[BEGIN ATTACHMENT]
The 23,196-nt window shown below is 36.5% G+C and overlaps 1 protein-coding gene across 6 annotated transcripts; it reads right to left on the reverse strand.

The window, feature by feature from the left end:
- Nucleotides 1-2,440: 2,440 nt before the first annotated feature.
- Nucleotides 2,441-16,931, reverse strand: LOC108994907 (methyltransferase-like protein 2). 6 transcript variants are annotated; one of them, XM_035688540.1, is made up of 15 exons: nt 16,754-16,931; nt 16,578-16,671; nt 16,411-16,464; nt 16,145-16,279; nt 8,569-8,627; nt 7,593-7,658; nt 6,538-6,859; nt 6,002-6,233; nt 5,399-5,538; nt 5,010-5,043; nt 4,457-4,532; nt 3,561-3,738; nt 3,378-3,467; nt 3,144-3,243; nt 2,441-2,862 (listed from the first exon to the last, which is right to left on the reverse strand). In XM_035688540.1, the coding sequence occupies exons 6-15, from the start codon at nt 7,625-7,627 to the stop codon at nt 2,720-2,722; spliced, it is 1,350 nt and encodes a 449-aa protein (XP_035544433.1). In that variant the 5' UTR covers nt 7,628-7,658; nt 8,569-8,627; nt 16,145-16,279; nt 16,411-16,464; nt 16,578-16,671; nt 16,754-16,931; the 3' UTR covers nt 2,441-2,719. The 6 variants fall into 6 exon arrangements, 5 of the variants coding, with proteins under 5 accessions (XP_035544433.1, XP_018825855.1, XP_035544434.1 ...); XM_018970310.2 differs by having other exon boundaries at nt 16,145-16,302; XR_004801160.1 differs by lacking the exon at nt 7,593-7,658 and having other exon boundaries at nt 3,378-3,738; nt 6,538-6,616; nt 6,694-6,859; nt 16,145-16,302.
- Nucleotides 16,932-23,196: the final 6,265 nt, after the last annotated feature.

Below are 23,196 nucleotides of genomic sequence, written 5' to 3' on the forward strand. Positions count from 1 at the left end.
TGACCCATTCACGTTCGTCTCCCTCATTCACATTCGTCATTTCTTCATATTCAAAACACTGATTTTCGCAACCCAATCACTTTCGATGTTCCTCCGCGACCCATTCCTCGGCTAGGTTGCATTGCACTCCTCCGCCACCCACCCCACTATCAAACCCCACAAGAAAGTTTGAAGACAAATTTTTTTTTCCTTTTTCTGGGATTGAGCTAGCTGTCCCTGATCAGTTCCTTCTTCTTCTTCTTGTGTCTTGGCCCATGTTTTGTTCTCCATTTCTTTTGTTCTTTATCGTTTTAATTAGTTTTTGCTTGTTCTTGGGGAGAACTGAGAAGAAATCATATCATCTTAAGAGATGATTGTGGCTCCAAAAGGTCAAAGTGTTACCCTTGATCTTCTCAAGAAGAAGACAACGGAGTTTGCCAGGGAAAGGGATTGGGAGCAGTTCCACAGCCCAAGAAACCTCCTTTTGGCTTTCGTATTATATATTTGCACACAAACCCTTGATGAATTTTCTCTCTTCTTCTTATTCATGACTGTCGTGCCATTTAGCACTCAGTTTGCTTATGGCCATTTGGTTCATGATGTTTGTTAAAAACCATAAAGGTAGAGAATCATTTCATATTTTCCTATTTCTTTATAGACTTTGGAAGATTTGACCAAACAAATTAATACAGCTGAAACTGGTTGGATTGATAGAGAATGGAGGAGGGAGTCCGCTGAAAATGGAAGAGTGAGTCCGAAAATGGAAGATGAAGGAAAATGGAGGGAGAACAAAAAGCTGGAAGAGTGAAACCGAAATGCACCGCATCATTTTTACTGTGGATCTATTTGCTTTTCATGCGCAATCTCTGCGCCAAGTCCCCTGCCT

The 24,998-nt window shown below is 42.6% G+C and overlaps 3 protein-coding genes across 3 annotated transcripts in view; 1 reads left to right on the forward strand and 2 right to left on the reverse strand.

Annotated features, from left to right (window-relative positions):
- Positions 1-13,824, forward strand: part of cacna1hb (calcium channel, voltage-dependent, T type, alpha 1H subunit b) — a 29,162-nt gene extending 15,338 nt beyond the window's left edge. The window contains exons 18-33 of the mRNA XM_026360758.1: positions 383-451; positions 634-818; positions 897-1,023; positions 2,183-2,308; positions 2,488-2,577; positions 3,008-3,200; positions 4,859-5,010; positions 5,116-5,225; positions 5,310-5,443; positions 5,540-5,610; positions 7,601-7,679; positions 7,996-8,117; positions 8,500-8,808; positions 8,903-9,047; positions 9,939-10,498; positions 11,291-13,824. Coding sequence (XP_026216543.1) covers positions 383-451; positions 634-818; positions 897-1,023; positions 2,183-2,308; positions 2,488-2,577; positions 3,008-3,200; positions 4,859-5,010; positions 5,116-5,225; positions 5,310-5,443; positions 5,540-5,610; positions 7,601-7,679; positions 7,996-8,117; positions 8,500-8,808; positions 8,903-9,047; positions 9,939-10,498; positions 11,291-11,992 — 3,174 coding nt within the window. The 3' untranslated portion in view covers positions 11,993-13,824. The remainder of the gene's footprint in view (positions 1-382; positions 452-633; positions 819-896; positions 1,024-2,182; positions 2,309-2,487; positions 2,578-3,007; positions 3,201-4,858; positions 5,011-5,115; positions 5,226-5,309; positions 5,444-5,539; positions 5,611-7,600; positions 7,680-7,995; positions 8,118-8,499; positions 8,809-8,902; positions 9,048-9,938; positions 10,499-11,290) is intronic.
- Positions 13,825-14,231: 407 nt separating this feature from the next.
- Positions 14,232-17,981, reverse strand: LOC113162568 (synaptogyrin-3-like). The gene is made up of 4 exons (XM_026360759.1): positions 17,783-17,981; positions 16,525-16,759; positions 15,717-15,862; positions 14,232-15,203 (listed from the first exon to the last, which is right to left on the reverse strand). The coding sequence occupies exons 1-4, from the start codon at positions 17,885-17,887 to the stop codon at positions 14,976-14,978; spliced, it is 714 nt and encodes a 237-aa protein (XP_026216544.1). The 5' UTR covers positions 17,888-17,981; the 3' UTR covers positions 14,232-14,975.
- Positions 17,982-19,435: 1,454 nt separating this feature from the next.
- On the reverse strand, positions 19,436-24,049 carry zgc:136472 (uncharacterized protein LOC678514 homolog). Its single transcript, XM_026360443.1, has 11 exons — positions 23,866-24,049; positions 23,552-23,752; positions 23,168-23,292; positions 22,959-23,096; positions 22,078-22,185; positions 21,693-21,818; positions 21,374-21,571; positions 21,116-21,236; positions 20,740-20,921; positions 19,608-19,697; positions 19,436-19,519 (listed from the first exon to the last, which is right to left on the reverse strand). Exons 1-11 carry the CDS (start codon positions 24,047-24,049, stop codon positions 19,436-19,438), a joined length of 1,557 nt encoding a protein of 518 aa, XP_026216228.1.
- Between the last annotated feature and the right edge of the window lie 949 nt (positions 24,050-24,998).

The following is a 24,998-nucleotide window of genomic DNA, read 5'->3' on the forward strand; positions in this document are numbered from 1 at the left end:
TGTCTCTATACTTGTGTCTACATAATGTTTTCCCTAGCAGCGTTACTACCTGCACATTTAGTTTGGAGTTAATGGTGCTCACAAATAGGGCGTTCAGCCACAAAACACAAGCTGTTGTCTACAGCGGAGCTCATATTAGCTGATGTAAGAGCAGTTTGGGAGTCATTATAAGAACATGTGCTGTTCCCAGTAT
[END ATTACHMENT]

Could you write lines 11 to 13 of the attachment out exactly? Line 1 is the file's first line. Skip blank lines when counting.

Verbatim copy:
- Positions 13,825-14,231: 407 nt separating this feature from the next.
- Positions 14,232-17,981, reverse strand: LOC113162568 (synaptogyrin-3-like). The gene is made up of 4 exons (XM_026360759.1): positions 17,783-17,981; positions 16,525-16,759; positions 15,717-15,862; positions 14,232-15,203 (listed from the first exon to the last, which is right to left on the reverse strand). The coding sequence occupies exons 1-4, from the start codon at positions 17,885-17,887 to the stop codon at positions 14,976-14,978; spliced, it is 714 nt and encodes a 237-aa protein (XP_026216544.1). The 5' UTR covers positions 17,888-17,981; the 3' UTR covers positions 14,232-14,975.
- Positions 17,982-19,435: 1,454 nt separating this feature from the next.